who knew that a peppermint patty was just the beginning of the crazy things that i would be offered throughout the second half of the race?!? coming out of the park, we slogged through the sticky block were kids were passing out Accel gels. (again, i took one. and i carried that sucker with me for five miles before chucking it in a trash can!!) what is it with me? apparently i will accept any gift that is offered to me on the race course!! where were the people with sparkly headbands, i ask you? now THAT'S a gift i would have loved!!
i was NOT tempted by the liquor shots, or the dixie cups of beer, though. i know my body well enough to know that either of those would have been a very.bad.idea. the gummy bears just before mile 10 seemed innocuous enough, and i actually did enjoy those.
i knew from my 12 mile training run that miles 9-11 could be tough for me. i was, in fact, having a nagging ache in my left hip/lower back. (twenty five year old back injuries never really let you forget about them, do they?) i played around with my stride and pace, and took some advil. it was either the pain reliever or the Lady Gaga played by the college age DJ, but they symptoms disappeared quickly.
my adopted training team was still nearby, and shortly before mile 10, i came upon them at a standstill. in fact, the police were stopping all of us for a moment as the first marathoner came flying by! this was the point where the two courses came together, and i'll tell you what: there is nothing more humbling than chugging along at a thirteen plus minute mile and hearing a five minute miler sneaking up on your left!
at some point in a long run, you realize that you're "only" this many more miles from the finish. one of my favorite parts of this race had to have been the Endurance 5K "starting line" at mile 10. there was a fresh energy at this point, and it was really fun to run under that banner and pretend (even for a moment) that we were just starting an easy little 5K.
the final three miles were a little challenging to me, physically. i was definitely tired, but glad to have staved off the nagging back ache. we had to run through some areas where spectators had already packed up and headed home. it was warm. a few times i expected to see a mile marker well before i actually did. but i was still running! and smiling! i know i was slower than i had been, and was getting a little frustrated that people i hadn't noticed earlier in the race, were now starting to pass me. or, at least, that's what i assumed was happening when all of a sudden i would see different shirts around me. looking back, i know that i was actually passing some people who had been ahead of me the entire race. i was actually able to "reel in" a few people, and for me, this close to the finish, it was a HUGE feeling of accomplishment!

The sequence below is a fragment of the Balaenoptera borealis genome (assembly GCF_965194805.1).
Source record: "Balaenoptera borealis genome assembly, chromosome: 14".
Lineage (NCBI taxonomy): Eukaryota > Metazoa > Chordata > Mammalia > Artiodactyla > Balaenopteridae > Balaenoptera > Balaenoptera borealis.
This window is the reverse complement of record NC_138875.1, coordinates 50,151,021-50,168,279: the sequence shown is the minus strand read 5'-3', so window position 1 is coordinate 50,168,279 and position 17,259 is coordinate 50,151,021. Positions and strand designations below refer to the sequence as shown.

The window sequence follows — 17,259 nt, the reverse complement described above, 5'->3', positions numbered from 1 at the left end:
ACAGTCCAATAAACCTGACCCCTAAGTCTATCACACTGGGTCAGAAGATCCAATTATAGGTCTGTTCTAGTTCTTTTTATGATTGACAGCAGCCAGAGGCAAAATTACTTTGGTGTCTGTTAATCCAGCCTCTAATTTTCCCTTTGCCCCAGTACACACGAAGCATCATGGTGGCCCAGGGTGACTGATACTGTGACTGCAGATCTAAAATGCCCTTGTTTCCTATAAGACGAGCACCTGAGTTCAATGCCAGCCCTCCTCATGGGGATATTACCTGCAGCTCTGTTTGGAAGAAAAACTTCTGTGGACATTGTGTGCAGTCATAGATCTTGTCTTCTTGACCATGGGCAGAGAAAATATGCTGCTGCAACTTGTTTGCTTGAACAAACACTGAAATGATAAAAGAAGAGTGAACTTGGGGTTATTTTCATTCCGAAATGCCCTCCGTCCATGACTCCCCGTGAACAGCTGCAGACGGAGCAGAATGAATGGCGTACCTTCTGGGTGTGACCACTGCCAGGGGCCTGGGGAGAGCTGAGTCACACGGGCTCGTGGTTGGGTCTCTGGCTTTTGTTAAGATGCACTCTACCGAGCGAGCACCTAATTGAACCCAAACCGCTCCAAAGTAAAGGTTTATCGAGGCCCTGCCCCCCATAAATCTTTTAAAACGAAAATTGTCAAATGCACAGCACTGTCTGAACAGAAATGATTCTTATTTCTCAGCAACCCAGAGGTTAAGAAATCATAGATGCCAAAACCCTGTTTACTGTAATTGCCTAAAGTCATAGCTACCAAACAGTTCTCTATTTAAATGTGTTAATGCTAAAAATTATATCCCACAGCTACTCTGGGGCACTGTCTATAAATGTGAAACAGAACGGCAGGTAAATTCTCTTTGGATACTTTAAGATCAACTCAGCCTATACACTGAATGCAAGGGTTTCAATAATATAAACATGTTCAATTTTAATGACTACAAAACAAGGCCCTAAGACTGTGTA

and then? then i rounded that final corner onto 5th, and the street literally swept down towards the river and the finish line. it was breathtaking! and steep. when they advertise a downhill finish, they mean business! i was very emotional and wondering how i was going to breathe and run and cross the finish line while fighting back the CRYING. (does anyone else suffer from this?) thank goodness someone from my adopted training team showed up at my side at just that moment. we fell into easy and inspirational conversation all the way to the finish. most importantly, she distracted my from CRYING. (seriously, adopted training team, I LOVE YOU GUYS!)
and then, and then i crossed the finish line! three months and so many miles past, and i remembered to throw my arms up and enjoy the moment!!
and even though the official clock was showing the finish times for those insane marathoners, i knew immediately that i finished in under three hours!! and listen, when you are a slow runner who is (let's get real) a bit afraid to set finish time goals, small victories like finishing a half marathon in under three hours is a really big freaking deal!! like, "i could have signed up for an earlier wave" kinda big deal!!
the finish area in richmond was beautiful! within minutes i had received high fives and a medal and was on the lookout for my cousin, my bag, and a beer. my adopted training team had dispersed, and for a moment, i was just one finisher among thousands, feeling a little lost in the crowd. it's a good thing i still had a #runchat tweetup to look forward to...